Using new laws to impair freedom of expression in Cambodia

By Siena Anstis

This past week I started writing a brief on the use of repressive legislation in Cambodia to restrict freedom of expression and related rights like freedom of association and assembly. With a majority in Parliament, the ruling Cambodian’s People Party has passed or is about to pass legislation that could be used to legitimize their crackdown on human rights defenders, NGOs, journalists and other concerned parties critical of the government.

Penal Code

The new Cambodian Penal Code was passed in December 2010. It replaces the former UNTAC Penal Code. While the new Penal Code does not contain the same UNTAC disinformation clause (which has been used to jail journalists and wrongfully convict other individuals), it creates a number of new crimes susceptible to abuse. This includes a provision for “incitement” which is defined as incitement to commit a crime or incitement of “serious turmoil in society.” Shortly after the passage of the new Penal Code, World Food Program staff member Seng Kunnaka was convicted on the charge of criminal incitement for printing and sharing material from the website ki-media, an online blog critical of the government [Incidentally, as I write this, my access to ki-media is down again. There are rumours the government is having it blocked]. The government is not hiding one of the new Code’s purposes: “Before, using the argument of ‘freedom of expression’ and opposition party status, some people could insult anybody or any institution. This is not the case now,” said the Cambodian Minister of Information.

For a more in-depth analysis of the new Penal Code provisions, check out this report.

Demonstrations Law

The Demonstrations Law was adopted in 2009. It makes it de facto necessary to receive authorization to protest. Demonstrations can be refused if they harm the rights to “freedom and honour of others, good customs of society and national security”. This differs from the ICCPR article which allows for limits on demonstrations only on the basis of “public safety, public order, public health or morals.” Moreover, the law fails to provide judicial redress in cases where authorization is refused. The Centre for Cambodian Human Rights Report also suggests that the law has been used before to crackdown on private meetings. Finally, and possibly the most disconcerting part of the law for the moment, is the creation of “Freedom Parks” across the country. These “Freedom Parks” are areas where protestors can hold protests after providing 12 hours notice. While the parks do not exclude the use of other public venues, there are concerns they may still be used to isolate and neutralize demonstrations.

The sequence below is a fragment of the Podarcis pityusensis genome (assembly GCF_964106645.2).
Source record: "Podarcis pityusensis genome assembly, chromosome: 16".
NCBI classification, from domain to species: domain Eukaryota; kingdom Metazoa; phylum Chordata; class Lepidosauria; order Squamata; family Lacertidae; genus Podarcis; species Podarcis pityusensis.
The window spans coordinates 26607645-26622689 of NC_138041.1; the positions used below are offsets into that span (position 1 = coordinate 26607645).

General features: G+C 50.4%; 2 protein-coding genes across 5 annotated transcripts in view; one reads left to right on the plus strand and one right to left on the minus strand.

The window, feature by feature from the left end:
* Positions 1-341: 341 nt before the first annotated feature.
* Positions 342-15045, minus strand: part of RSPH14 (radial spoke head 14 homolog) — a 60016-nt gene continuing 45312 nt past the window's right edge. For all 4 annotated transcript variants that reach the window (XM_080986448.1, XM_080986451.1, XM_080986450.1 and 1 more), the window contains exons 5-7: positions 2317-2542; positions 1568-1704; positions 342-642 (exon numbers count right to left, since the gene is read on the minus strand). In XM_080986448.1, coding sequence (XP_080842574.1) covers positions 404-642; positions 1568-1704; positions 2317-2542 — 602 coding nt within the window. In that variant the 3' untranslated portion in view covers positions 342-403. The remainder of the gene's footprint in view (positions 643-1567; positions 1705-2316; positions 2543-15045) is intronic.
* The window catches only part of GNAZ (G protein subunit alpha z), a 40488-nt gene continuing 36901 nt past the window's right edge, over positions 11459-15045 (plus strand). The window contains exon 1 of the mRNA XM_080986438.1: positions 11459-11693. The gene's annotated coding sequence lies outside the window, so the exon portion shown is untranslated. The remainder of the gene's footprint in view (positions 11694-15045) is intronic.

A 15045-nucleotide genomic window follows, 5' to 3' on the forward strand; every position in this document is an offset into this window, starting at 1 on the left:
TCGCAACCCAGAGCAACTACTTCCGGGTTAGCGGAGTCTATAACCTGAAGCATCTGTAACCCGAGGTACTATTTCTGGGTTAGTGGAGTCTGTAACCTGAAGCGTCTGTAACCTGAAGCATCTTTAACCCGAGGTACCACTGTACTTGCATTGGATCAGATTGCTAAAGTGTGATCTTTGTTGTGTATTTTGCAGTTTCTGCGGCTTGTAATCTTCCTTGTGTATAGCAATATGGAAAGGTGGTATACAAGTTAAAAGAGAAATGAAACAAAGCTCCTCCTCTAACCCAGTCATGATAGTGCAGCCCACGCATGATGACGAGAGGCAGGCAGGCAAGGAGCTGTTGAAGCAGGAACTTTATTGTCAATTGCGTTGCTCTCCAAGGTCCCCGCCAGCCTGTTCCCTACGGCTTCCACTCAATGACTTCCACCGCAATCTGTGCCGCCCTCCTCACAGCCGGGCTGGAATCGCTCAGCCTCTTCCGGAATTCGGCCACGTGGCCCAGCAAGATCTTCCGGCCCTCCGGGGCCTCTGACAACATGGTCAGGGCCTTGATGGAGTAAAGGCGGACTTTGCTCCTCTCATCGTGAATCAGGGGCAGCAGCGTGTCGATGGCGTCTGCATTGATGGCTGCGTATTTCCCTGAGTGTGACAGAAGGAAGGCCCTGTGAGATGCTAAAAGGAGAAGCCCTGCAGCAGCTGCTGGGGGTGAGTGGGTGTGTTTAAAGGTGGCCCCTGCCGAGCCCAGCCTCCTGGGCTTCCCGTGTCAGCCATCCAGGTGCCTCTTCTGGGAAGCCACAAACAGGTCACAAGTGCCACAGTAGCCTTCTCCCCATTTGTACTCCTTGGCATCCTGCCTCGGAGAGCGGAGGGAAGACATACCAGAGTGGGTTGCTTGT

Anti-Corruption Law

The third law is the Anti Corruption Law passed in May 2011. While a number of corrupt officials have been charged under the law, there are allegations that these charges are more related to factional splits in the ruling party than to corruption in Cambodia. A number of provisions are problematic. In particular, the law does not provide adequate protections for whistleblowers and thus discourages people from coming forward.